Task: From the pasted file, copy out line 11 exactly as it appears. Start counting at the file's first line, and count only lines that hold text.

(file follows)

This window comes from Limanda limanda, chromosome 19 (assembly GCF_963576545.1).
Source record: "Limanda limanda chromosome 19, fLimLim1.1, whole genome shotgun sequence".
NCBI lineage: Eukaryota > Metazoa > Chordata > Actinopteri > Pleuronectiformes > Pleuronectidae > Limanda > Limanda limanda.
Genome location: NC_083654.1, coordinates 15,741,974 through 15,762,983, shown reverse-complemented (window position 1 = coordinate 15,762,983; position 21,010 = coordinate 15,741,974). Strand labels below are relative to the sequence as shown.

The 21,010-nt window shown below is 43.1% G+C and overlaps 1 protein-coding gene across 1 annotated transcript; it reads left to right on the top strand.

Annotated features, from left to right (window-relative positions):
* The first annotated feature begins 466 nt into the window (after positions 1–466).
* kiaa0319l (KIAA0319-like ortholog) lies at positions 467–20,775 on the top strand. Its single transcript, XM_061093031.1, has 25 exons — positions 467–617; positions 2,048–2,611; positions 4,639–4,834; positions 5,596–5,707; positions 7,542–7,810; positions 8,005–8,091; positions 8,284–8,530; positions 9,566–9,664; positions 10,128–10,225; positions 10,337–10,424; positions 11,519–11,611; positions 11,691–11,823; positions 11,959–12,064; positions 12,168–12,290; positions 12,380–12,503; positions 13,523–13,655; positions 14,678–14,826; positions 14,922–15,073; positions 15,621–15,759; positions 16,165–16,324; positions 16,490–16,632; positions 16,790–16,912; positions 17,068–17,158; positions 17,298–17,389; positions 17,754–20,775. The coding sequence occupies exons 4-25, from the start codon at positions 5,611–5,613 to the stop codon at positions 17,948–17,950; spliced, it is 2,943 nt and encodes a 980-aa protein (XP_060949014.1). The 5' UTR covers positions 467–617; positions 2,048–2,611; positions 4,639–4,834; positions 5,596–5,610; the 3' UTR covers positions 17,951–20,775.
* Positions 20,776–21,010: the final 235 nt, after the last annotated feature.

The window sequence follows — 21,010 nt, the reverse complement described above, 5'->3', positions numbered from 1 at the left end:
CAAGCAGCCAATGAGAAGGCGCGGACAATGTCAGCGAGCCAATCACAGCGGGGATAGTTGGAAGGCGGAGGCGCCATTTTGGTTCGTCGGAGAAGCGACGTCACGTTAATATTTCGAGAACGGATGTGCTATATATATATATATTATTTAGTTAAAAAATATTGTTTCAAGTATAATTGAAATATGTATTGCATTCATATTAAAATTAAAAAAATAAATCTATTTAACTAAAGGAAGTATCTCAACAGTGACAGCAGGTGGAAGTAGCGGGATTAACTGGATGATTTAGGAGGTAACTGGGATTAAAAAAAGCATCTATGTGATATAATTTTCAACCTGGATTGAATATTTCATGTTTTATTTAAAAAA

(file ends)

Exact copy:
CAAGCAGCCAATGAGAAGGCGCGGACAATGTCAGCGAGCCAATCACAGCGGGGATAGTTGGAAGGCGGAGGCGCCATTTTGGTTCGTCGGAGAAGCGACGTCACGTTAATATTTCGAGAACGGATGTGCTATATATATATATATTATTTAGTTAAAAAATATTGTTTCAAGTATAATTGAAATATGTATTGCATTCATATTAAAATTAAAAAAATAAATCTATTTAACTAAAGGAAGTATCTCAACAGTGACAGCAGGTGGAAGTAGCGGGATTAACTGGATGATTTAGGAGGTAACTGGGATTAAAAAAAGCATCTATGTGATATAATTTTCAACCTGGATTGAATATTTCATGTTTTATTTAAAAAA